Nathalie Teitler has launched a magazine forum for research students. Aisling Irwin met her. When she is not studying Argentinian women poets for her PhD, Nathalie Teitler makes truffles to sell to academics, writes pleading letters to vice chancellors and has a part-time job making fundraising telephone calls.
But the money she has raised is not for herself. It has funded the launch of a magazine which aims to give research students an opportunity to publish work before they are awarded their doctorates.
The first issue of Arts and Academic Review appeared at the end of last year in university bookshops and miscellaneous galleries. Its theme is "Hell".
Teitler - small and energetic - had the idea of producing the magazine when she began her PhD. She had studied science A levels in London, majored in comparative literature at Brown University in Rhode Island, United States, and returned to do research at King's College, London.
"I realised that there are about 30,000 postgraduate students, and that's just in the written disciplines, and noone knows what anyone else is doing," she says.
She wanted to encourage the exchange of ideas and methods between disciplines amongst younger researchers: "There are a lot of things that go on in anthropology that could be used in literature, for example."
She also wanted to encourage academics to talk to the public, an activity which she believes is particularly lacking in Britain.
She put up posters around the universities in London and received 30 responses. The keener ones formed an editorial group. They all work for free.
The letters to the vice-chancellors yielded nothing but Pounds 300 from her own college and Pounds 100 from the Courtauld Institute. The remaining Pounds 1,100 came from hers and her devoted team's sweat and toil. This paid for 500 copies to be printed. She swears that the finished product is jargon- and pretension-free and anti-elitist. The editorial reads: "The intention of this new review is to contribute to breaking down the elitism associated with research and the arts and to serve a wider readership."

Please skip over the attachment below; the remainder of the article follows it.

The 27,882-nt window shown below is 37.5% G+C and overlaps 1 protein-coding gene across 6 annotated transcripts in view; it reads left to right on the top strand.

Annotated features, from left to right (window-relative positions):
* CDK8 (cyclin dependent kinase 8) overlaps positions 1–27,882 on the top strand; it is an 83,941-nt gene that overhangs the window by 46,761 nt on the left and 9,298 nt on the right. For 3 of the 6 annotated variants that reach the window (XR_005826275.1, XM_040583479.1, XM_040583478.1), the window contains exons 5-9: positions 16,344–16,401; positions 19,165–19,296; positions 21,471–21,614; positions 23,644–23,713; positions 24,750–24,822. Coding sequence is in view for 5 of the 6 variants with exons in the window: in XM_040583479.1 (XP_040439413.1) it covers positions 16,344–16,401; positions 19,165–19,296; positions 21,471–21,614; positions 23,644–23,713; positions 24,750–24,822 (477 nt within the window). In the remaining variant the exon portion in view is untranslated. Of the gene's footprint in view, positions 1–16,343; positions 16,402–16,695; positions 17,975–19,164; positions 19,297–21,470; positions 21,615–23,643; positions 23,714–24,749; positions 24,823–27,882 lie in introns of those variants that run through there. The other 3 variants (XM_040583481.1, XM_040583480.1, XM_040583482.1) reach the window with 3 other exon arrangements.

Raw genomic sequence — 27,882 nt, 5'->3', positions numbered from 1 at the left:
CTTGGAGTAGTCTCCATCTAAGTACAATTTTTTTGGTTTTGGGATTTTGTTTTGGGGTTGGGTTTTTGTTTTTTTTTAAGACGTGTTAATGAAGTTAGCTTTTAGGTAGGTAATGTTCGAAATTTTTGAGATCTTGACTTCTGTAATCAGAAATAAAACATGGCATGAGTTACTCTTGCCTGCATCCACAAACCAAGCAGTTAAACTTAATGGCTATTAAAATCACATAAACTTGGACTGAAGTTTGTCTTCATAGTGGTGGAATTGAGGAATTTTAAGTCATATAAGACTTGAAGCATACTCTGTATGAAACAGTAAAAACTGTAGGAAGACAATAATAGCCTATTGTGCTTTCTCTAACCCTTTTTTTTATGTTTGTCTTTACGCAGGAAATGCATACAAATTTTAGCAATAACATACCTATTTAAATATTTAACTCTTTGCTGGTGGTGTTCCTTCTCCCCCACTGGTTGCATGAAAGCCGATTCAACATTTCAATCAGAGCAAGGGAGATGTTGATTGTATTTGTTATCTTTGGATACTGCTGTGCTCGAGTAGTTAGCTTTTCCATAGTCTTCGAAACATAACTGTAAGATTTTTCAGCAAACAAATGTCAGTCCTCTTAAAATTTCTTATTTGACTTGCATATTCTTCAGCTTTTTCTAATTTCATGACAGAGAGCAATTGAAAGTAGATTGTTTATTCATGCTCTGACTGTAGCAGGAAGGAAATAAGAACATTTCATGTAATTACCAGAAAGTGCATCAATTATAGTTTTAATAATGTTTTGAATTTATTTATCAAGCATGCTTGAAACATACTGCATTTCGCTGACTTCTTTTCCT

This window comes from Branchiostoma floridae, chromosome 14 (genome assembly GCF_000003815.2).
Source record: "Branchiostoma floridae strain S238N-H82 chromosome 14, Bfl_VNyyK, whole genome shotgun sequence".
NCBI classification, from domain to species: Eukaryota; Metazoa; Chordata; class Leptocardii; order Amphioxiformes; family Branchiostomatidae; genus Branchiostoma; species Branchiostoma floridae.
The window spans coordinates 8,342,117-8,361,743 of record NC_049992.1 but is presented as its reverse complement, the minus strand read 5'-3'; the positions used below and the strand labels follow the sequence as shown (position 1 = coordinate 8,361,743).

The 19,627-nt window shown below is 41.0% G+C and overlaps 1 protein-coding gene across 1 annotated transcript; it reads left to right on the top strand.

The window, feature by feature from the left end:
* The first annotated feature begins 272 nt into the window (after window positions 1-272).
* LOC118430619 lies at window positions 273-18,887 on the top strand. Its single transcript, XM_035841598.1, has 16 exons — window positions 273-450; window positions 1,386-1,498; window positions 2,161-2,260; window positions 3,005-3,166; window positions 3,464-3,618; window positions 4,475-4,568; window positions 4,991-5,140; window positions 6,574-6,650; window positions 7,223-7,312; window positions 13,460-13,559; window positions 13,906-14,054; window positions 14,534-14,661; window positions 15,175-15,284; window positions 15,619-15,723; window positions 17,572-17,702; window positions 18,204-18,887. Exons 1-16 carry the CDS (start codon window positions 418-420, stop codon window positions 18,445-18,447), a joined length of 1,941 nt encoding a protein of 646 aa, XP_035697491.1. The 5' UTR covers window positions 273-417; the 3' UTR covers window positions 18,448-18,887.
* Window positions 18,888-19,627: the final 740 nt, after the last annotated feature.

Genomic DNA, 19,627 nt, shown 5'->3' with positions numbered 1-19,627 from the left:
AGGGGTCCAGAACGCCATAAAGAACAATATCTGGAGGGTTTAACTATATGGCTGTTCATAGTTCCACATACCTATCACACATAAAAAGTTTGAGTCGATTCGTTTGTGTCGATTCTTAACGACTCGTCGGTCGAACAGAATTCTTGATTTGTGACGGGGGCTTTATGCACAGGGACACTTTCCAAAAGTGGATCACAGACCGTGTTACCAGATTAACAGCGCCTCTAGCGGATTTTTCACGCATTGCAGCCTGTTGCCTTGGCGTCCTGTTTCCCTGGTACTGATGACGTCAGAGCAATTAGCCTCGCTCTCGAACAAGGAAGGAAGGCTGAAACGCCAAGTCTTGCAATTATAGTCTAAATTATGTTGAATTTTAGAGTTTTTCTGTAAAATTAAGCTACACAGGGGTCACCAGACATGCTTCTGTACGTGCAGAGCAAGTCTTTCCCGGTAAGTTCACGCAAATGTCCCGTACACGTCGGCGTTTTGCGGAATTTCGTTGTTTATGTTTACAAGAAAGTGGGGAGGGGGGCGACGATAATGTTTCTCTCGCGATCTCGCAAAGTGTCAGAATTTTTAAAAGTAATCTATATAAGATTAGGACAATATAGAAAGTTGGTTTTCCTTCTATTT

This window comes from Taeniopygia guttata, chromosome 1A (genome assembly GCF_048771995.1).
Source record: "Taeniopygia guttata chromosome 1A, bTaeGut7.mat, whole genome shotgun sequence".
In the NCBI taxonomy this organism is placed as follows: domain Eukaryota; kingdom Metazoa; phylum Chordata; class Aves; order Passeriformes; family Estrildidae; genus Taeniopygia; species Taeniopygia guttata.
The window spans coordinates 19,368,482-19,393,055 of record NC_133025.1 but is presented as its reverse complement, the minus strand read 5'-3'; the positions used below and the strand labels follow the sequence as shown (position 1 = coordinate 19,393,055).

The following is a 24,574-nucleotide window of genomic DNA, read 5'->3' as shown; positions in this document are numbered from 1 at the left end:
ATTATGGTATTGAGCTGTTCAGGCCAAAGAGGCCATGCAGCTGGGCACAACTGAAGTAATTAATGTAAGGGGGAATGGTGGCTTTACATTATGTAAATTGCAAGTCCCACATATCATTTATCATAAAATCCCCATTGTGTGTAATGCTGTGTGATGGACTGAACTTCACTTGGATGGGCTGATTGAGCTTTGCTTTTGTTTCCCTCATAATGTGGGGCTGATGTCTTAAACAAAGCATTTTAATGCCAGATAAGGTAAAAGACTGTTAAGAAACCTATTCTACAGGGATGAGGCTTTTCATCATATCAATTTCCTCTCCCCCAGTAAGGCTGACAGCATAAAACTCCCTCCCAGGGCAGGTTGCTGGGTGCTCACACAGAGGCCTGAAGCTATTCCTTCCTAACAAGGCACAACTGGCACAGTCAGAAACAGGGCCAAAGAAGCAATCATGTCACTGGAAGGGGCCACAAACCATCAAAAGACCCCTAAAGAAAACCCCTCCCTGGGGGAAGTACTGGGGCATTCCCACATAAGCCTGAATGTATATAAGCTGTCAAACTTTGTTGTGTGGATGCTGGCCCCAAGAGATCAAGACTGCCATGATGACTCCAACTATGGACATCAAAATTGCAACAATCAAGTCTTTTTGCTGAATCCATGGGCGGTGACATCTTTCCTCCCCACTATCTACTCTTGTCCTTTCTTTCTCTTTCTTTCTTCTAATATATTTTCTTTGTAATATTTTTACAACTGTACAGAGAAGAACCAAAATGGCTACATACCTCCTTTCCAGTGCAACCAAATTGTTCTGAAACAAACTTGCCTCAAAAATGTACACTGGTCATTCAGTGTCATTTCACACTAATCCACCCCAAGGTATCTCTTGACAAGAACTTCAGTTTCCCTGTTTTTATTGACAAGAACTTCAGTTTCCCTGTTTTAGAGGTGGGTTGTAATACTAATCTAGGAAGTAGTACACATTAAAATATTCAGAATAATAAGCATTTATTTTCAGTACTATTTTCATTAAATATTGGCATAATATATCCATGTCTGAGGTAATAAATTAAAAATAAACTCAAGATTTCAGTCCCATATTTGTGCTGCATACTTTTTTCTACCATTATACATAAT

Plenty of articles are coming in for future issues. The next one is in production and its theme is "The Body". Future issues will be on "Time" and the "Real World". Some articles are "so bad I just don't know what to do with them". Others are not sufficiently rigorous. "One article read 'men are rubbish' - I don't want unsubstantiated stuff."
Other pieces have been good: "I've had the most wonderful poetry; and all our artists now have exhibitions." Several professors have sent in their poetry. She has heard nothing from scientists, despite pleading to them. "I want to see them entering a bit more into the mainstream," she says. "Scientists tend to isolate themselves." She had hoped they might make interesting contributions to the theme on the body. But the issue contains mainly contributions from the visual arts "and some stuff about dance theory which I think is unusual". For this issue, too, she has received only two cheques from universities. But she also now has the income from the first edition. She says she regularly felt like giving up before the first issue came out. "But every time I thought of it I got in a really good piece of work or a piece of art for free and I just had to go on."